Saturday, October 27, 2012

Generally Well-Detailed, The Star Wars Micromachines Star Wars Set IV Is Still A Tough Sell!


The Good: Great balance, Good detailing.
The Bad: Terrible articulation, No collectible value, Very basic coloring, Yellowing of stands, Inconsistent scale
The Basics: Galoob’s MicroMachines Star Wars Set IV focuses on the essential vehicles for the Battle Of Hoth, but is mediocre at best.


I am a big fan of Star Wars toys that focus on the Battle Of Hoth. Hoth was the first large-scale battle land-based seen in the Star Wars franchise, which made for a great subject for both play and display. But, even my love of the Battle Of Hoth cannot justify less interesting toys than the current standards dictate. Micromachines are a neat little toy, but they are nowhere near as worthwhile as larger, better-rendered action figures and vehicle toys. So, even the MicroMachines Star Wars Set IV, which focuses on the Battle Of Hoth’s vehicles, is an impossible sell for me.

Fans of the Star Wars Trilogy will easily recall the opening sequence to The Empire Strikes Back (click here for my film review!) where the Rebels were discovered by the Empire on Hoth, a frozen wasteland. The Empire launched a ground assault using massive, four-legged vehicles called AT-ATs, which forced the Rebels into retreat. The AT-ATs were slowed down by Snowspeeders, small, fast flying vehicles that attempted to trip the machines and destroy them after they fell.

The MicroMachines Star Wars Set IV includes an Imperial Probot, Imperial AT-AT, and a Snowspeeder toy.

Basics

The MicroMachines Star Wars Set IV includes an Imperial Probot, Imperial AT-AT, and Snowspeeder. The Imperial Probot is a 1” tall, black and gray rendering of the four-legged probe that preceded the Empire’s attack on Hoth. The head, alas, does not rotate on the base, which I learned the hard way by tearing the head off the first one I bought. Very sad. This toy is minimally detailed with glossy black “eyes” on the “head.” One of the four arms rotates at its base on the Imperial Probot. It has a hole in the very bottom of the central section which plugs into the peg on the stand to allow the Imperial Probot to appear to be hovering.

The Imperial AT-AT is a 1 3/4” tall by 2” long and 3/4" wide rendering of the four-legged AT-AT Walker. The Imperial AT-AT is cast entirely in gray plastic, with the only painted detail being a red stripe at the front of the cockpit area. The only articulation this toy features is at the base of the “neck.” This allows for minimal articulation, mostly allowing it to spin upside down, which makes no sense for this vehicle. This is an entirely different scale as the Imperial Probot (the Probot should be about the size of a human and is miniscule relative to the AT-AT). Similarly, the Snowspeeder is on a comparatively much larger scale than the Imperial AT-AT.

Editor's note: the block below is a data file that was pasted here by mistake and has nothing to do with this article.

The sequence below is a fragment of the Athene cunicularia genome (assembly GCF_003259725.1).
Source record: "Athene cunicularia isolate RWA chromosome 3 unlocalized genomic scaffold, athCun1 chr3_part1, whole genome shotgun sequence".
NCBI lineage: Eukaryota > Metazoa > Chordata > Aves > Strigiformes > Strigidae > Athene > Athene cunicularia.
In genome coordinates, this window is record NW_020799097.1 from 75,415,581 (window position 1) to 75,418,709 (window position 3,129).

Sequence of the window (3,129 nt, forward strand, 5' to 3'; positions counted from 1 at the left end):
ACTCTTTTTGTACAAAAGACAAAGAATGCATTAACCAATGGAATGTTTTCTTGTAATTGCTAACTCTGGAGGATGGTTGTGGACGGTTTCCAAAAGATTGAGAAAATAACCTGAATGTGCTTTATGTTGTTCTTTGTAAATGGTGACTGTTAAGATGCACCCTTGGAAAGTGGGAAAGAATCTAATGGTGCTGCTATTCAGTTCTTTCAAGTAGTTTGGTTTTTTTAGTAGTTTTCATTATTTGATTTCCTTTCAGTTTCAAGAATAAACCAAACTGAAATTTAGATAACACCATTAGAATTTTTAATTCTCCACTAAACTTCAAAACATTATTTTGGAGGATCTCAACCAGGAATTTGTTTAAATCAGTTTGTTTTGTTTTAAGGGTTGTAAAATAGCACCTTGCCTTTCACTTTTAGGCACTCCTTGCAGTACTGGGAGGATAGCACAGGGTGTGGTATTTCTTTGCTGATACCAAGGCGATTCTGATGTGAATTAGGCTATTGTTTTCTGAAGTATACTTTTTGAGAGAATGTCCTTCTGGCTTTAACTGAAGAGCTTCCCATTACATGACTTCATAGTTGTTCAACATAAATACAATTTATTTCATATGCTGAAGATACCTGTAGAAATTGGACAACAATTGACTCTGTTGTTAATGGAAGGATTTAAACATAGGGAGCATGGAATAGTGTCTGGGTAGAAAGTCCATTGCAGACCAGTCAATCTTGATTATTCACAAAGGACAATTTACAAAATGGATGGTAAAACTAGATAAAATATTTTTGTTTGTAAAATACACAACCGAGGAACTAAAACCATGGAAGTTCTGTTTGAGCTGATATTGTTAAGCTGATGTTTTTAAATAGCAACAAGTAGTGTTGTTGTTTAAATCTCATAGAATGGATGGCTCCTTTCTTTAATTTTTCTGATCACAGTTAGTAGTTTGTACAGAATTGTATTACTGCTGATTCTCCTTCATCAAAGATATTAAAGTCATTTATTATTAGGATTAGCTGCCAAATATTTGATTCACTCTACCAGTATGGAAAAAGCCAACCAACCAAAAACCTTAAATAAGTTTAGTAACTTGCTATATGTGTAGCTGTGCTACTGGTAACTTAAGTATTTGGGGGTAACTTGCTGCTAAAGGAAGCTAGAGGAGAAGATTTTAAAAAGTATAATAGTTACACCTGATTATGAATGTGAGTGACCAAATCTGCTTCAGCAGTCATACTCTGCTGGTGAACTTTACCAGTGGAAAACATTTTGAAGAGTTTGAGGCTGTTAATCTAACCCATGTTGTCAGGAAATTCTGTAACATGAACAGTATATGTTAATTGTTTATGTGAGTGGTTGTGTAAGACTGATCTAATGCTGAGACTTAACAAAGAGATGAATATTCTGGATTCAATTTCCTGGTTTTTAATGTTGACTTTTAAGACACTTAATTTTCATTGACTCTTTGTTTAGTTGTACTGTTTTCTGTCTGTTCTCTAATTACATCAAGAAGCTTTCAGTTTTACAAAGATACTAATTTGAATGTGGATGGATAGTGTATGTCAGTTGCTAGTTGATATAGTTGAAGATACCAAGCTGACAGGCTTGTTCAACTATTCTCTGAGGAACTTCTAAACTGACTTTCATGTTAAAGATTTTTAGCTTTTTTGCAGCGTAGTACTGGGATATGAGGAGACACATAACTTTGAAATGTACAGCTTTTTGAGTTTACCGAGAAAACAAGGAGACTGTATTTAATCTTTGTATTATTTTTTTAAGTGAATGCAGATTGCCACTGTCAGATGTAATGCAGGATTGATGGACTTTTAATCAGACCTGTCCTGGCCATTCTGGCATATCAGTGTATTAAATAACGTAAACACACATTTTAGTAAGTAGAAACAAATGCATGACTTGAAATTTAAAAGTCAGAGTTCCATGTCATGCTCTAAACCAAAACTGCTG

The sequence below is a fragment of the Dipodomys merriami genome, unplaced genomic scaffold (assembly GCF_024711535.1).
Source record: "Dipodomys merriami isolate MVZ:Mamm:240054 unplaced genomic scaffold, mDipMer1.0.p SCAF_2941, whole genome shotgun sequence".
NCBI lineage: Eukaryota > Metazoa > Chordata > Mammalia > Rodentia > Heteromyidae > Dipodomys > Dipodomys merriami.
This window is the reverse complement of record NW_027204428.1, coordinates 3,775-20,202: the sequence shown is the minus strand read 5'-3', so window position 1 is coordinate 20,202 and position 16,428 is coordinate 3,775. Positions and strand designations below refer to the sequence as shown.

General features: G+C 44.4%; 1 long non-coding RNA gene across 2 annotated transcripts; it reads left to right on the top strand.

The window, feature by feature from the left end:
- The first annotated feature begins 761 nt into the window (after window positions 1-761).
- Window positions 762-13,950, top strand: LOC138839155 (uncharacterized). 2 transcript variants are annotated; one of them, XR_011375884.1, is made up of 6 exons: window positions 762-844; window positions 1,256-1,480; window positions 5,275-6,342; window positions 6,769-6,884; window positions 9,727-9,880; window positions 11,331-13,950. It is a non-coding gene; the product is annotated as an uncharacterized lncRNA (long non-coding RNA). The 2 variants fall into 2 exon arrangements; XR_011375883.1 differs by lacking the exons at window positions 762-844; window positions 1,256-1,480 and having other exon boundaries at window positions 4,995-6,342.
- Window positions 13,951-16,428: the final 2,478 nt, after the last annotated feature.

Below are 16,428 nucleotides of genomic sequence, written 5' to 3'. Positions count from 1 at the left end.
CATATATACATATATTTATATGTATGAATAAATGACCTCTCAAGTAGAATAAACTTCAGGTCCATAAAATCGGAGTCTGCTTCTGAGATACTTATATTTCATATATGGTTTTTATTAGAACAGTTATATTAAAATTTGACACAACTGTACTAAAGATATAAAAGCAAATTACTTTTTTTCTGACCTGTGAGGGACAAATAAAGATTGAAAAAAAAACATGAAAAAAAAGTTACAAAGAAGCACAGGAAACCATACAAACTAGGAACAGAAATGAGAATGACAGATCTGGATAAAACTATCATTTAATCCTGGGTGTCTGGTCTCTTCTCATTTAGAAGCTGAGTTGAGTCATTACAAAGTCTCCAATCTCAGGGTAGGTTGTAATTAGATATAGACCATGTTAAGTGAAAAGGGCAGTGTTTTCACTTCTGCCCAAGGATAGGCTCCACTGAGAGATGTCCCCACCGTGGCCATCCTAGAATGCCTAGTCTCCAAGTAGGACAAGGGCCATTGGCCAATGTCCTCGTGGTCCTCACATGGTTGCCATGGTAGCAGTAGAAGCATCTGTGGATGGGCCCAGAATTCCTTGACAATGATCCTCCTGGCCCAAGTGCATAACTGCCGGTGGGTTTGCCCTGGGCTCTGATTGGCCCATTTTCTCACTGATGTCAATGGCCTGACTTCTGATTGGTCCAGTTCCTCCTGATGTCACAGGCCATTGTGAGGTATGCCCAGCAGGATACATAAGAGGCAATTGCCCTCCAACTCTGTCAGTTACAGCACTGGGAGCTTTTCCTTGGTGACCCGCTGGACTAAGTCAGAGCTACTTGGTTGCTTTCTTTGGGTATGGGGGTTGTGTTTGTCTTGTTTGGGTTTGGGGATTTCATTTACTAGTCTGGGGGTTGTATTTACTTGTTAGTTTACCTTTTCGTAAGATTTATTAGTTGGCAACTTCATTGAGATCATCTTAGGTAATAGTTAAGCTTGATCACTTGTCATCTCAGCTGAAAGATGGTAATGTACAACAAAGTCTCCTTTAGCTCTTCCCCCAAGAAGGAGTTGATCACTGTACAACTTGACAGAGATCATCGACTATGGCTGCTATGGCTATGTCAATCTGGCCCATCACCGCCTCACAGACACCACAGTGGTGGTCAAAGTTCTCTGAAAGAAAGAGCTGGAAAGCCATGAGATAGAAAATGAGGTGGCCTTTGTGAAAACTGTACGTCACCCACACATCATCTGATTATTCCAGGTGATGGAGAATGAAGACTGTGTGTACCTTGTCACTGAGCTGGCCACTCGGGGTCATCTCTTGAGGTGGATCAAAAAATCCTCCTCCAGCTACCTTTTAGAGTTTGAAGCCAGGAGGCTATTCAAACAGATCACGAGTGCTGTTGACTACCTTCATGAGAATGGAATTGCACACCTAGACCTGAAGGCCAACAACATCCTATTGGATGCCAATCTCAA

The Snowspeeder is a 1 3/8” long by 1 1/4” wide, mostly flat flying vehicle. This is the most detailed vehicle in the assortment and features the small ship with blackened windows, red detailing for a side light and gray accents on the top and aft sections. The Snowspeeder also features a few of the Rebel markings detailing near the cockpit. The Snowspeeder does not, however, have any wear markings to make it look like it was used in battle or even turned on. It has a small hole on the underside to accommodate the peg from the stand.

Accessories

The MicroMachines vehicles come only with stands. The stands are identical ovaloid clear plastic stands that are 1 5/8” long, 3/4” wide and 7/8” tall. Each features a small peg which fits into the vehicles. The stands are universal and, oddly, one is included for the Imperial AT-At (it has no corresponding hole and its four legs allow it to stand stable without a stand). The stands work nicely to display the Snowspeeder and Imperial Probot, though the clear plastic has yellowed over the last decade to look disturbingly unclear.

Playability

The MicroMachines Star Wars vehicle toys have pretty limited playability, as they are entirely unposeable and are only really balanced (save the AT-AT) on their stands. These vehicles have exceptionally limited play potential.

Collectibility

The MicroMachines Star Wars Series IV set was drastically overproduced and appeared on at least two cards and with the vehicles in boxed sets. They have not retained any collectible value at all. They can usually be found dirt cheap, well below their original $5 sale price.

Overview

Fans of The Empire Strikes Back and the Battle Of Hoth might only want the MicroMachines Series IV set if space is a concern and discretion for one’s d├ęcor is essential. Otherwise, there are vastly better Star Wars toys available.

For other Star Wars AT-AT toys reviewed by me, please check out:
MicroMachines Action Fleet Remote Control Imperial AT-AT
Vintage Collection AT-AT
Titanium Collection AT-AT Imperial Walker
2006 Hallmark AT-AT ornament

3/10

For other ornament reviews, please visit my index page!

© 2012 W.L. Swarts. May not be reprinted without permission.
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